In another shocking development, it turns out that corporate welfare dispenses lots of money to big corporations without bringing in many jobs.
The General Assembly”s Fiscal Research Division released a memo memo saying the movie industry’s tax incentives led to no more than 70 jobs — at the cost of than $30 million in credits in 2011, according to the Star News.
For those of you keeping score score at home, that’s at least $428,000 a job.
Wilmington is home to some of these shoots, as for Iron Man 3. The mayor sputtered that he could point to “hundreds of jobs that have been created” by film work. However, that just points out the problems with incentives.
Supporters say they can point to jobs created. But of course no one is there when jobs are “created.” The mayor and others are merely pointing to people are working. Many of those people, if they weren’t working on a movie, would be doing the same job somewhere else. For instance, the caterer serving the film crew their lunches would have drummed up business somewhere else.
Also, where is the mayor when the jobs go “poof.” For these movie jobs, obviously, don’t last. “Iron Man” cruises into town, there’s work for awhile, then the movie and the jobs are gone. Is the mayor there to wave good-bye?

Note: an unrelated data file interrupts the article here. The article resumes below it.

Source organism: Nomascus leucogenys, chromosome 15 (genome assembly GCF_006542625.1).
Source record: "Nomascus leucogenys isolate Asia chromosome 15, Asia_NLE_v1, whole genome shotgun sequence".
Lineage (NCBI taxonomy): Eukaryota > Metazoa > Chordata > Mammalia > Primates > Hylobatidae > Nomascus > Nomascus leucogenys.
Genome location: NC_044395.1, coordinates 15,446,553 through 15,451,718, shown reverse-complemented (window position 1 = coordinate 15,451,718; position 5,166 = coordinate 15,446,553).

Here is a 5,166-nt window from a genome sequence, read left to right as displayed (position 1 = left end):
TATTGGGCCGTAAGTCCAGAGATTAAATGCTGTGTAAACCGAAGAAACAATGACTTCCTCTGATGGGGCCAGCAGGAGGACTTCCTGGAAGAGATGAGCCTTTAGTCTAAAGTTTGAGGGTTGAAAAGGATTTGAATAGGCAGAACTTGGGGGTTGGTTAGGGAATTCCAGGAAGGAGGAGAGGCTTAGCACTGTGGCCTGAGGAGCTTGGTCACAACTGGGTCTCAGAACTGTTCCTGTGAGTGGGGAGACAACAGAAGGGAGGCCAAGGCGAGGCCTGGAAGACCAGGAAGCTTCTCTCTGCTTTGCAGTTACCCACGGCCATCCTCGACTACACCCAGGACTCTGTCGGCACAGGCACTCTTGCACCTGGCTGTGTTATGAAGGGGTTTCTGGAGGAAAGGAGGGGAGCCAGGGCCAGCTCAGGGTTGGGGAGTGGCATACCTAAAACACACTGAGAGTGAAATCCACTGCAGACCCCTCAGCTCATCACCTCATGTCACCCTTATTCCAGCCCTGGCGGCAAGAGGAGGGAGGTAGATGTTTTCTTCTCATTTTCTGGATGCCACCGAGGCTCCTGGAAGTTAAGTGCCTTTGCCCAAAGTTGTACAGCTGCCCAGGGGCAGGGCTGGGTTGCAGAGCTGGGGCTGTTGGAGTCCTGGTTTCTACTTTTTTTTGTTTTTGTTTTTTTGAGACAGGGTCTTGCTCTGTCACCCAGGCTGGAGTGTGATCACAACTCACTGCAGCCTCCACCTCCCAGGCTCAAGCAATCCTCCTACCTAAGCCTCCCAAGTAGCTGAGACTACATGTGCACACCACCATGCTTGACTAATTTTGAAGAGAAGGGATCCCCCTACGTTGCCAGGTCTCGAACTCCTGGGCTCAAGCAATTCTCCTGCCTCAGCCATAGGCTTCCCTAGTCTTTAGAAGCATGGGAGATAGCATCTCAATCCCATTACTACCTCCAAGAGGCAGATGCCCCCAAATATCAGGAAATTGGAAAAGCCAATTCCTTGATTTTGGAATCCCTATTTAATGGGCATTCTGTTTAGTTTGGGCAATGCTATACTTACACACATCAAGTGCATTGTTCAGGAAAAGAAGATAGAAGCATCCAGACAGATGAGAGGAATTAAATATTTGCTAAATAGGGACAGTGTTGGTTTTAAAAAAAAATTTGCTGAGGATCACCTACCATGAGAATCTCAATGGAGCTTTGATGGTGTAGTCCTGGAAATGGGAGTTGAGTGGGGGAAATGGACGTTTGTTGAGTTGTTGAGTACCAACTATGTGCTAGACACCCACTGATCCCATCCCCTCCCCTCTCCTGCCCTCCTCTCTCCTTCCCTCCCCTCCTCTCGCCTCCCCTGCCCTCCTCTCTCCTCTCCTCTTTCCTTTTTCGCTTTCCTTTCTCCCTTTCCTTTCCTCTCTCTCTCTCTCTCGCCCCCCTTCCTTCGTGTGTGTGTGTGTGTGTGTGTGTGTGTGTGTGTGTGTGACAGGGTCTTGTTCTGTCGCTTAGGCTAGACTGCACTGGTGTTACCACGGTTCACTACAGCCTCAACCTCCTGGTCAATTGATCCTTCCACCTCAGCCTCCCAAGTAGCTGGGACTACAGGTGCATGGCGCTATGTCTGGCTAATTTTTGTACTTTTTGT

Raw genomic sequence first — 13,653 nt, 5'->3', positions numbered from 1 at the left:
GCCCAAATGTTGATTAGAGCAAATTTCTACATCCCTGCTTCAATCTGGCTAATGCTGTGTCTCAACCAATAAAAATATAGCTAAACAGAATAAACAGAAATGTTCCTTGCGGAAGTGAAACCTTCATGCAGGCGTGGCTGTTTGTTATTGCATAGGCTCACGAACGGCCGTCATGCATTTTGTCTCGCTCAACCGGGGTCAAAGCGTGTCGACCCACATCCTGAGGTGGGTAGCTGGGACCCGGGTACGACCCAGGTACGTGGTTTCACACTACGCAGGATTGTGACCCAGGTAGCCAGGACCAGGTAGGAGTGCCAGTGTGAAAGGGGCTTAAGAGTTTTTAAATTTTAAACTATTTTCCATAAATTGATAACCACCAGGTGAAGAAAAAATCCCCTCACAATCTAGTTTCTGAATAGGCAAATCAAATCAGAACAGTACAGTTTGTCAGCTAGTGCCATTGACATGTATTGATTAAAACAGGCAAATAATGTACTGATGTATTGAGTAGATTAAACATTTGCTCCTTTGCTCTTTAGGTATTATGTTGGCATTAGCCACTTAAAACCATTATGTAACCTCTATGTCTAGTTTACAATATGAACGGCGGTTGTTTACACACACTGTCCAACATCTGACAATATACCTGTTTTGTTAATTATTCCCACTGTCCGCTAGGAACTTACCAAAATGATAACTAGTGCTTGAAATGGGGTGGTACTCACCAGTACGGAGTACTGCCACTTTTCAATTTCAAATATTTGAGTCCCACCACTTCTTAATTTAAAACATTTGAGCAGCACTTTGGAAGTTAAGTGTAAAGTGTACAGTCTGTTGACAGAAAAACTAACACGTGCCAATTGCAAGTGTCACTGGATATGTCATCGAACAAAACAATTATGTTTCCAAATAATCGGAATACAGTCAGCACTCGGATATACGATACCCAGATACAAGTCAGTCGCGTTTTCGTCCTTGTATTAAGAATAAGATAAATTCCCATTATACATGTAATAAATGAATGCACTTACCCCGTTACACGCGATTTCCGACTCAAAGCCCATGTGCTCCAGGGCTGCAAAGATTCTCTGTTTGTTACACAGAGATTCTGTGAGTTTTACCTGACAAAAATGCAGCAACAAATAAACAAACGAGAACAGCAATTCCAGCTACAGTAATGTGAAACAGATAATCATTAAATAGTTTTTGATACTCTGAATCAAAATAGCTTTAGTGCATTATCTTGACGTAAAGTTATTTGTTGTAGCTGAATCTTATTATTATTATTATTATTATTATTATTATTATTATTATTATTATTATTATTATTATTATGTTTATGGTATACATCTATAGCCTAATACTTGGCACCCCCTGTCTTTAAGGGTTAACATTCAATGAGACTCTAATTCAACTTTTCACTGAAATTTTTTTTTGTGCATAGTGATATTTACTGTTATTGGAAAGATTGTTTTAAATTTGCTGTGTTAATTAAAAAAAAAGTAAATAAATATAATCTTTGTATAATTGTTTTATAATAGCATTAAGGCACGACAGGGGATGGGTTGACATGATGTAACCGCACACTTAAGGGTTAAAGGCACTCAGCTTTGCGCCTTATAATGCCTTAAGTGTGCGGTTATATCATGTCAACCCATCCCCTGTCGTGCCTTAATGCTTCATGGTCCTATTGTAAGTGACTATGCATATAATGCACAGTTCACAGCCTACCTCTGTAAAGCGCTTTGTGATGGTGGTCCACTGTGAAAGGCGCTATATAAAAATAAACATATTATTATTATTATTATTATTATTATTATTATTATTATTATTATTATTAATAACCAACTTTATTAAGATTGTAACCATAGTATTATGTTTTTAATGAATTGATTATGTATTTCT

And what kind of jobs? The best jobs are those that create more value and wealth over the long term. The movie jobs, not so much. North Carolinians move some equipment, etc., and that’s it. The jobs create nothing of lasting value for the NC economy.
Which jobs rake in almost all of the money? Movie stars, producers, special effects experts — people and companies in other states.
“Iron Man 3” had a budget reported to be $200 million. Apparently the hope is that it’s take can equal the $1 billion “The Avengers” raked in.
In its fiscal 2012, Disney, the studio behind “Iron Man,” made a profit of $5.7 billion.
The star, Robert Downey Jr., had a net worth reported to be $85 million. And that seems to be before cashing any “Iron Man 3” paychecks.
So they need the money more than regular working people in North Carolina, right?
As the Fiscal Research Division reports, the film jobs represent 290 to 350 fewer jobs than would have been created through an across-the-board tax cut of the same size. So a few people in Wilmington got jobs, at the expense of people all over the state.
In other words, politicians like to gas on about how they need our tax money to help other people. But those helped often seem to have already have millions or billions of their own.
The same thing goes on with the $1.3 billion that the state gives away every year in its attempt to lure businesses here. Read the Fiscal Research Division’s North Carolina Economic Development Inventory.
Think about that when the politicos blather on about how much money these bribes supposedly bring in to NC.